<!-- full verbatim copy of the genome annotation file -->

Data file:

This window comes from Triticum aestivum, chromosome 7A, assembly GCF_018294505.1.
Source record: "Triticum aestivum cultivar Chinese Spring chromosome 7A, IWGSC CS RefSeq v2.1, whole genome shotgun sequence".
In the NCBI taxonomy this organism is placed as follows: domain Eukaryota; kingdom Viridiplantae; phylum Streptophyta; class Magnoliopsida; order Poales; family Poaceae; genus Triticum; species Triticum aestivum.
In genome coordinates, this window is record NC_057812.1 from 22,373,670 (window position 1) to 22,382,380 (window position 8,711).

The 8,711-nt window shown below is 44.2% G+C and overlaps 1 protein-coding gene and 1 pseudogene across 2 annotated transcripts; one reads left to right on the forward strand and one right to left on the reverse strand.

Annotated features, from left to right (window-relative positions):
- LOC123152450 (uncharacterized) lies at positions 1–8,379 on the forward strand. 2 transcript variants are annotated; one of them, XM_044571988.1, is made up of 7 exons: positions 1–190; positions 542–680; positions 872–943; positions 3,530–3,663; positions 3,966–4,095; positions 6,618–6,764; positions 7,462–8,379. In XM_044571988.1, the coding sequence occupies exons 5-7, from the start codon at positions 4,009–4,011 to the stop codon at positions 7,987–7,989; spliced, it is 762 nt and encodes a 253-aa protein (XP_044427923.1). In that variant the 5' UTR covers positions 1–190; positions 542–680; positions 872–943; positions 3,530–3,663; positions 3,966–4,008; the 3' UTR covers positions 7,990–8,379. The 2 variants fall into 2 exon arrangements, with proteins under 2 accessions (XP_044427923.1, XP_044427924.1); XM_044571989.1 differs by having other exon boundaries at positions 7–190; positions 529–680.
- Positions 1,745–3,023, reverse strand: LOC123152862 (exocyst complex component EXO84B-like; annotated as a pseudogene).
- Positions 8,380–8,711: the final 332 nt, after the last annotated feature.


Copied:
This window comes from Triticum aestivum, chromosome 7A, assembly GCF_018294505.1.
Source record: "Triticum aestivum cultivar Chinese Spring chromosome 7A, IWGSC CS RefSeq v2.1, whole genome shotgun sequence".
In the NCBI taxonomy this organism is placed as follows: domain Eukaryota; kingdom Viridiplantae; phylum Streptophyta; class Magnoliopsida; order Poales; family Poaceae; genus Triticum; species Triticum aestivum.
In genome coordinates, this window is record NC_057812.1 from 22,373,670 (window position 1) to 22,382,380 (window position 8,711).

The 8,711-nt window shown below is 44.2% G+C and overlaps 1 protein-coding gene and 1 pseudogene across 2 annotated transcripts; one reads left to right on the forward strand and one right to left on the reverse strand.

Annotated features, from left to right (window-relative positions):
- LOC123152450 (uncharacterized) lies at positions 1–8,379 on the forward strand. 2 transcript variants are annotated; one of them, XM_044571988.1, is made up of 7 exons: positions 1–190; positions 542–680; positions 872–943; positions 3,530–3,663; positions 3,966–4,095; positions 6,618–6,764; positions 7,462–8,379. In XM_044571988.1, the coding sequence occupies exons 5-7, from the start codon at positions 4,009–4,011 to the stop codon at positions 7,987–7,989; spliced, it is 762 nt and encodes a 253-aa protein (XP_044427923.1). In that variant the 5' UTR covers positions 1–190; positions 542–680; positions 872–943; positions 3,530–3,663; positions 3,966–4,008; the 3' UTR covers positions 7,990–8,379. The 2 variants fall into 2 exon arrangements, with proteins under 2 accessions (XP_044427923.1, XP_044427924.1); XM_044571989.1 differs by having other exon boundaries at positions 7–190; positions 529–680.
- Positions 1,745–3,023, reverse strand: LOC123152862 (exocyst complex component EXO84B-like; annotated as a pseudogene).
- Positions 8,380–8,711: the final 332 nt, after the last annotated feature.